Mostly cloudy, windy, 30% chance of rain, then 80% of rain/snow later. The winter strikes back.
Lynch said 2 to 3 percent of cancers in Iowa are HPV, and while the rate is increasing, the number can be lowered said Bill Barker, the marketing and com- with more awareness. “Most powerful medicine is to prevent munity outreach coordinator for the UI College of Public Health, in an email. the disease form ever happening, and “Briefings like this one for ‘Cancer in Io- that’s the vaccine … and not enough Iowa 2014’, [is a way] to pass knowledge wans are taking advantage of it at this on to the public that will help to pro- point,” he said. Nitin Pagemote healthy lifestyles and ‘We have to do more of a campaign to make dar, a UI assistant professor prevent things people more aware of the availability of the of otolarynlike injuries or gology, said the spread of vaccine.’ he has seen disease.” Every year, — Charles Lynch, medical director of the statewide cancer directory an increase in the rate of orothe briefing also focuses on one specific type of cancer. pharynx cancer because of the increase This year, the attention fell on human in HPV-related cancers. Pagedar said by papillomavirus, or HPV. According to the the year 2020, oropharynx cancer, which report, more than 90 percent of cervical occurs when cancerous cells develop in cancers are likely caused by HPV infec- the back of the throat, will be more common than cervical cancer. tion. Pagedar said in an email the effects of Lynch said the concentration was an effort to bring awareness to an HPV vac- the HPV vaccine on oropharynx cancer cine administered in 2006 that has re- have not been studied; however, he said, the vaccine is effective against other canceived some resistance. “We have to do more of a campaign to cers. Officials expect similar vaccines to make people more aware of the availabil- oropharynx cancer as well. Briefings such as this are only a ity of the vaccine,” he said. “Those types of sexual practices are more common in glimpse into the future of cancer rethe current generation … so that makes it search, he said, noting that large-scale, more important for young people to get it.” nationwide clinical trials are investigat-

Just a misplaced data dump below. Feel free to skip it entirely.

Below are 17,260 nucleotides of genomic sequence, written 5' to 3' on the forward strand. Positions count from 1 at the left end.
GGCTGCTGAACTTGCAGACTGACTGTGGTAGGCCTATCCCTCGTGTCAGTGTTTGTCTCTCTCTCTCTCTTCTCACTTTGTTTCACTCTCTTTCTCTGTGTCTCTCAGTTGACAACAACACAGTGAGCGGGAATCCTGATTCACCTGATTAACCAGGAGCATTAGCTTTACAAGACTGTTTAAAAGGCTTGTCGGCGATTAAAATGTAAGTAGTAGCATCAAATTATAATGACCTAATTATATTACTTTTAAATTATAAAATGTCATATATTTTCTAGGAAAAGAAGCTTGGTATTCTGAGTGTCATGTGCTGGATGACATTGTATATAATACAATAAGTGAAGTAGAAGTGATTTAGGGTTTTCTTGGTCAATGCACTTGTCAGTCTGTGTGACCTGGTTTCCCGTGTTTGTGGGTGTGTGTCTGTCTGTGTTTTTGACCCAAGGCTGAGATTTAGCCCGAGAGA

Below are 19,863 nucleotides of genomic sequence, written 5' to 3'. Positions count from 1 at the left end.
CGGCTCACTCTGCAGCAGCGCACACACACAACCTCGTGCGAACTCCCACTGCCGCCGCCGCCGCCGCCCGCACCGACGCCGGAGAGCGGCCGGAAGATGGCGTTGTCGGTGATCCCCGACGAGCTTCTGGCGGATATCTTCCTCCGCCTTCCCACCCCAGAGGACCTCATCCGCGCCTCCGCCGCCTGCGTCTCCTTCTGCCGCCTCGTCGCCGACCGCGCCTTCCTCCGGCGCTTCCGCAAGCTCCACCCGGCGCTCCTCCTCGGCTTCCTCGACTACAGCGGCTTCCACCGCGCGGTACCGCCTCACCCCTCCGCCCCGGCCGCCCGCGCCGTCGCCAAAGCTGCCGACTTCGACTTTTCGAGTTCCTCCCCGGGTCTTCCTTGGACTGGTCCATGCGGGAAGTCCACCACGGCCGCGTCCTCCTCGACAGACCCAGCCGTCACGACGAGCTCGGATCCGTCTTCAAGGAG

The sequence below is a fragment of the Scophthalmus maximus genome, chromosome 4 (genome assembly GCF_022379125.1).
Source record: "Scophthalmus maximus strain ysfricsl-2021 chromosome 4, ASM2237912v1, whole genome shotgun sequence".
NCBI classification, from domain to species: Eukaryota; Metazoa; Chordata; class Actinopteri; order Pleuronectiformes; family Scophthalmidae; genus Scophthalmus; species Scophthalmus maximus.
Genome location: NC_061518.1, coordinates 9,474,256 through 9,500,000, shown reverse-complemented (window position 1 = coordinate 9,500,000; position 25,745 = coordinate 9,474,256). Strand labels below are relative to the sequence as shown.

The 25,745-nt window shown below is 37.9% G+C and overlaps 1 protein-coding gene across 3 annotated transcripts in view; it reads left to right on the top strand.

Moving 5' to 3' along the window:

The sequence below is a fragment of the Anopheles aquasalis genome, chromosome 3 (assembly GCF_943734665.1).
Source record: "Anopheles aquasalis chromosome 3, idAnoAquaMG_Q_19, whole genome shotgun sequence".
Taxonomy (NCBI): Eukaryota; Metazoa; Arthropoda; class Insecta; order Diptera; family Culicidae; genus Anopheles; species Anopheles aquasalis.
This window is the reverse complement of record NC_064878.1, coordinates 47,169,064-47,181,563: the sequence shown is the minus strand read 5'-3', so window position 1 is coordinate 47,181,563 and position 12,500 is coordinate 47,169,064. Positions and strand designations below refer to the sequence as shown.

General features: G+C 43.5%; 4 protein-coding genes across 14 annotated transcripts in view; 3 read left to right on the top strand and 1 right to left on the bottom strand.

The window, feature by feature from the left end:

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Cancer Briefing The State Health Registry in the UI College of Public Health released a report predicting the growth of cancer in the state of Iowa. • Approximately 17,400 new cases of cancer will develop in Iowa in 2014. • In 2014, an estimated 3,400 Iowans will die from cancer. • The leading cause of cancerous deaths are breast and lung cancer. • Doctors are seeing a rise in human-papilloma-virus-related cancers. Sources: Charles Lynch, the medical director of the statewide cancer directory and a UI professor of epidemiology, and the “Cancer in Iowa: 2014” report by the State Health Registry in the UI College of Public Health
ing similar things as researchers at the UI. “Scientists at UI are currently working to better understand how HPV transforms normal cells into cancer,” he said. “In the hospital, my colleagues and I are also working to determine how best to treat HPV-related cancers of the oropharynx, specifically to determine which combination of surgery, radiation therapy, and chemotherapy offers the best chance at cure.”
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DAILYIOWAN.COM TUESDAY, MARCH 11, 2014
The Daily Iowan